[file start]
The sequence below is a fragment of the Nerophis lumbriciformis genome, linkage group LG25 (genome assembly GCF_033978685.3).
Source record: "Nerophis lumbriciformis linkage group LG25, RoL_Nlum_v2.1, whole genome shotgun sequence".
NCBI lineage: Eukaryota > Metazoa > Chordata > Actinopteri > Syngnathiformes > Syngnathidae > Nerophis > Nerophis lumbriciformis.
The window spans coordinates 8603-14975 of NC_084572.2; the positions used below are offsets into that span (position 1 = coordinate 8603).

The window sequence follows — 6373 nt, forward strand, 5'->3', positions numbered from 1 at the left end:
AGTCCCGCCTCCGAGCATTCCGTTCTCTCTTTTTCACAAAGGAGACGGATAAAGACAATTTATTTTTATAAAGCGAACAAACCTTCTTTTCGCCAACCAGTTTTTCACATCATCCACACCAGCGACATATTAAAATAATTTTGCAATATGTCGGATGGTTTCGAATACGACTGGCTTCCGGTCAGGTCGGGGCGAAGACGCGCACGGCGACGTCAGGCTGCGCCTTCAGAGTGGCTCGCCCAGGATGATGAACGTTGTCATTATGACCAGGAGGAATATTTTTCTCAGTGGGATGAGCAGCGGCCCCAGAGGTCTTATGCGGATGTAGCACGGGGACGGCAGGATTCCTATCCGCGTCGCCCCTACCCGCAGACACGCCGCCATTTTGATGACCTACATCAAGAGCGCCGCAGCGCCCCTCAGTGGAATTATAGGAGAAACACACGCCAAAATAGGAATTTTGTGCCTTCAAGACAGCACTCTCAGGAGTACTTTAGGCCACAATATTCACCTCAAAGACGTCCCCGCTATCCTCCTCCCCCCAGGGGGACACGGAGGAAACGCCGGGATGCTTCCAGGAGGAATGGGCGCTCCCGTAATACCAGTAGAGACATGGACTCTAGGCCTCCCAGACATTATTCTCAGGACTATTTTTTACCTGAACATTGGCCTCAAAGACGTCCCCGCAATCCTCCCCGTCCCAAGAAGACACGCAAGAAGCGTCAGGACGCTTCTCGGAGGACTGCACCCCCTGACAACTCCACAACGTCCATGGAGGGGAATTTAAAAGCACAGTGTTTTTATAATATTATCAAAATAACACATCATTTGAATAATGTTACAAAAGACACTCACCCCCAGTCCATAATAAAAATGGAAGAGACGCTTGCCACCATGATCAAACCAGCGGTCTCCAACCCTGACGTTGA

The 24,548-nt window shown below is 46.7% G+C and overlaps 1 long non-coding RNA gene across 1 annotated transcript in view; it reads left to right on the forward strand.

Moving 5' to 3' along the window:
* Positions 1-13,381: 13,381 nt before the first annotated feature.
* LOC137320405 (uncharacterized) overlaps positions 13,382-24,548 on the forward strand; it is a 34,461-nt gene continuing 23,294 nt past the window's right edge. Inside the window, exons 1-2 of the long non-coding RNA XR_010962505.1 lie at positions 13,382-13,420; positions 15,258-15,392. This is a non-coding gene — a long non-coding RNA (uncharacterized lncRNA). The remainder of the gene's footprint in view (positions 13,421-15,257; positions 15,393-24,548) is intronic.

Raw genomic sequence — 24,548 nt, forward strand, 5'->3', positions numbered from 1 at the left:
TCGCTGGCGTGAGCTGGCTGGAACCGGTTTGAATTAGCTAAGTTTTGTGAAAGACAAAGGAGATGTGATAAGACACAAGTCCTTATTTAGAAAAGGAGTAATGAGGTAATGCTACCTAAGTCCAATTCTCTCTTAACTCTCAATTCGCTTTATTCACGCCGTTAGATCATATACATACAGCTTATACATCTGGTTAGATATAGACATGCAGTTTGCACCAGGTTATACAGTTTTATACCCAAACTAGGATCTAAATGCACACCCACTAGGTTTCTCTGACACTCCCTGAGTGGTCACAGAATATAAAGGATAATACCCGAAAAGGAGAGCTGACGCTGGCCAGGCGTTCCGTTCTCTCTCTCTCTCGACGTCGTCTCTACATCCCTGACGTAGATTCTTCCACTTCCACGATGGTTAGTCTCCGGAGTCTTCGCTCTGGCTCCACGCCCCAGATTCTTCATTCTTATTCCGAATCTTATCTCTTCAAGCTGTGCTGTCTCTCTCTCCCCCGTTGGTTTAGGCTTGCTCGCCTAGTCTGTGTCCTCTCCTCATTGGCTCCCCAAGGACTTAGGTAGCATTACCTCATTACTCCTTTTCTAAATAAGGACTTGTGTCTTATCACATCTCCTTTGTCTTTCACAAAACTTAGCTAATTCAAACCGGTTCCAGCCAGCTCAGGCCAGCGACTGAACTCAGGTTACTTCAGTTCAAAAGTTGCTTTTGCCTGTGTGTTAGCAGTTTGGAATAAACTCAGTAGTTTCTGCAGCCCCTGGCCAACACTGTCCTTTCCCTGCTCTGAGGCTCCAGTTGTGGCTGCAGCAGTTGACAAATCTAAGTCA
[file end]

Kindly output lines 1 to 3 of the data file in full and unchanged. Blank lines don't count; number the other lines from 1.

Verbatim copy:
The sequence below is a fragment of the Nerophis lumbriciformis genome, linkage group LG25 (genome assembly GCF_033978685.3).
Source record: "Nerophis lumbriciformis linkage group LG25, RoL_Nlum_v2.1, whole genome shotgun sequence".
NCBI lineage: Eukaryota > Metazoa > Chordata > Actinopteri > Syngnathiformes > Syngnathidae > Nerophis > Nerophis lumbriciformis.